He wants to countersue the salesman and asks you on what basis can he do so. Using contract, agency, and any other legal concepts you have learned this session, on what bases can Billy sue the salesman and his wife? What defenses will they have? Do you think Billy can recover? Further, will Margaret’s husband (his name is Bernard) be able to collect against Billy for the difference in price from the original deal? Explain your answer fully as to the why’s, wherefore’s, and why not’s for both parties. Use bullet points and “issue spotting” to assist you in your answer.
In the above case scenario, the oral contract that was made between the seller and the buyer are not binding in the court of law in accordance to the contract law. As in the case the seller has been be met with the loss of settling for less that the agreed verbal contract holds. The offer that was made by the seller and accepted by the buyer was a partial fulfilment of the contract. The absent of proof that in deed an agreement was made between the two parties will made the court to rule in favour of Billy. This should hence be the basis of argument that Billy can use.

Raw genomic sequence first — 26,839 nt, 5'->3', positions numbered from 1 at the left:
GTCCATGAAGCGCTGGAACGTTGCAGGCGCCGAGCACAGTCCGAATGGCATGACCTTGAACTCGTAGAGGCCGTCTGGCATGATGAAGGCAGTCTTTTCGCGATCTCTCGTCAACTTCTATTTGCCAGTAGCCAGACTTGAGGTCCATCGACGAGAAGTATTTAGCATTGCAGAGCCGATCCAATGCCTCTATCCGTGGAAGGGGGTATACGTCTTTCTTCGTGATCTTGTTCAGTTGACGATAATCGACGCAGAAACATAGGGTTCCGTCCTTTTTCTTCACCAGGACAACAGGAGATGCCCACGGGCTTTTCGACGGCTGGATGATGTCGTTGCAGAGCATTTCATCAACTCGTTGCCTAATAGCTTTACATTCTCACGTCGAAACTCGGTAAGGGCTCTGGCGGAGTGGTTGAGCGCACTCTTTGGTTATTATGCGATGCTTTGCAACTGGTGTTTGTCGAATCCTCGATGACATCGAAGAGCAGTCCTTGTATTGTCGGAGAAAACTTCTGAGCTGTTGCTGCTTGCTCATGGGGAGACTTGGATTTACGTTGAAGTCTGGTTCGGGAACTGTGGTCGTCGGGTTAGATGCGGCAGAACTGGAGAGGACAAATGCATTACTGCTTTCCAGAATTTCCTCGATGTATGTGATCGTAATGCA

The sell of counterfeit commodities to a buyer in high prices is considered to be a crime. The use of this basis by Billy holds a chance of guaranteeing him victory. This will also help in the reclaiming of his image as a performer indicating that it was the counterfeit pianos that lead to the earlier poor performance. It is hence imperative to state that through these bases Bill will have a strong argument in the court against the business persons.
Defence to be used by the Business Persons:
It is paramount to note that the Bernard and Margaret as the business persons do not hold a strong case against Billy due to the lack proof of the contract that was made in this business transaction. The fact that Margaret facilitated the completion of the verbal business relations with the sale of the piano at a rate that was lower than the initially accepted prices can be used to state that she was not a business individual. The recommended $ 39,000 difference that Bernard is seeking from Billy Joel with regards to the agreed price would be based on the fact that the individual who facilitated the initial processes of the contract was not an authority.